A KQED back-of-the-envelope calculation of publicly-available government aircraft and emissions information found that the 21 heads of state flying into the event from their respective countries could produce at least 31 million pounds of carbon equivalent emissions.

That’s more than what would be emitted driving in a passenger car over the Golden Gate Bridge 21 million times or from San Francisco to New York City more than 12,000 times.

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If those leaders had all flown commercially, they would emit only an estimated 1.7 million pounds of carbon equivalent emissions.

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“We do expect higher-than-normal private aircraft activity during APEC,” SFO spokesperson Doug Yakel said. He added that overall airport traffic is still slightly below pre-pandemic travel. However, it’s expected to exceed 2019 levels by the end of this year.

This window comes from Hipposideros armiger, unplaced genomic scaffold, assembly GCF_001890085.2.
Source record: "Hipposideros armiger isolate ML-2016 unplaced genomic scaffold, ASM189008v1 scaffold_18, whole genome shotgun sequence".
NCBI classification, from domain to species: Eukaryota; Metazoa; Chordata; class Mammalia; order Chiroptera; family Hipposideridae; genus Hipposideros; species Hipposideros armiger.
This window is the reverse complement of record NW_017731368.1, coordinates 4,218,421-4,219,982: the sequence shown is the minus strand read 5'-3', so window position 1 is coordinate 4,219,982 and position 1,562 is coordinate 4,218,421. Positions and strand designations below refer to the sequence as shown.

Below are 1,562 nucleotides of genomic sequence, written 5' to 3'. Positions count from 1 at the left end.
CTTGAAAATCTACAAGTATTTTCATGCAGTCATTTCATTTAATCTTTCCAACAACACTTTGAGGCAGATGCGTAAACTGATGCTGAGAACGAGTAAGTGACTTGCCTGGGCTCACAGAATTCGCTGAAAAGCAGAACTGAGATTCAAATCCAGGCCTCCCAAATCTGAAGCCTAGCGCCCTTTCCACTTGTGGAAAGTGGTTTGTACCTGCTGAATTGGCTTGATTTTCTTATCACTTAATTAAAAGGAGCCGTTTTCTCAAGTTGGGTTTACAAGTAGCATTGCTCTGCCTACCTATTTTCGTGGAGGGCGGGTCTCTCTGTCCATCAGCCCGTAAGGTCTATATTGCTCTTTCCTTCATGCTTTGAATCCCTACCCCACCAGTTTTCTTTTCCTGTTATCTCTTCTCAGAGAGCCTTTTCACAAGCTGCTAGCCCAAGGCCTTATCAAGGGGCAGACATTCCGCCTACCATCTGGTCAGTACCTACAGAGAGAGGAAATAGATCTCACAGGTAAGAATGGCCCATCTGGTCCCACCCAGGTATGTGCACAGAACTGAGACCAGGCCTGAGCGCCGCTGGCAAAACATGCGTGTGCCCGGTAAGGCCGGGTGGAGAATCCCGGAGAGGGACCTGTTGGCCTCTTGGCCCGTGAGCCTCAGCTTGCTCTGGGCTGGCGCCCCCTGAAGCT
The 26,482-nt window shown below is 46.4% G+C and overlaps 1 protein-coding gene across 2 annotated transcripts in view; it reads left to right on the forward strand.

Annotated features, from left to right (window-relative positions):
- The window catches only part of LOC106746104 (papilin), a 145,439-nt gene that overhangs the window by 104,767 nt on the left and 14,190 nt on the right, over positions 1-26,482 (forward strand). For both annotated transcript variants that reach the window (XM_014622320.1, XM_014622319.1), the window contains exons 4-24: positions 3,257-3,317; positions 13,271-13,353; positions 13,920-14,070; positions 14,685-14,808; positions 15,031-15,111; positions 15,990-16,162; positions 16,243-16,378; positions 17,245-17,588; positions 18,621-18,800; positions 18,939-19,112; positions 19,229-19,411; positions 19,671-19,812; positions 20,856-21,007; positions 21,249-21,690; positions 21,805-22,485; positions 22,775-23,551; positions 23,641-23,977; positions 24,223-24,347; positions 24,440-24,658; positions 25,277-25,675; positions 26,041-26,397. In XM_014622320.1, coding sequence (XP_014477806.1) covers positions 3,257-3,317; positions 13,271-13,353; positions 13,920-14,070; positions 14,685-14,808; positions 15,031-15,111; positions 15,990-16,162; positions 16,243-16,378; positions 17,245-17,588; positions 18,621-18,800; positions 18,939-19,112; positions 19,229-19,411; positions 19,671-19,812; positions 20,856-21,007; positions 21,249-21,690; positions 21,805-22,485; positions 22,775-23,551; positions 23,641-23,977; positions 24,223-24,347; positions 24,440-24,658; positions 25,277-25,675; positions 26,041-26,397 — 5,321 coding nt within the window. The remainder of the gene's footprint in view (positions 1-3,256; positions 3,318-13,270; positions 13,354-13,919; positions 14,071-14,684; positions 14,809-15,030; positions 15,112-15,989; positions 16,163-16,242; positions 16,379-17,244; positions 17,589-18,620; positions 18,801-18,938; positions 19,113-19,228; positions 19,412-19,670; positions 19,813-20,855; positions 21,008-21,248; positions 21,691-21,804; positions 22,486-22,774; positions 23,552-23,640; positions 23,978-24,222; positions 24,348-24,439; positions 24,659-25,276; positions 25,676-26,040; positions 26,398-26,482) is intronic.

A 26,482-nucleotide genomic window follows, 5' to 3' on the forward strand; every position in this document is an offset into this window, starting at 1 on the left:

Thousands of climate and human rights activists have already started protesting the event, which kicked off on Nov. 11.

“APEC is simply a tool of big business and the ruling elite to increase their profits at the expense of people and the planet,” Brandon Lee, with the International Coalition for Human Rights in the Philippines, said in an email statement. “It will be a waste of millions of taxpayer dollars, and it will only result in further worker exploitation and environmental destruction.”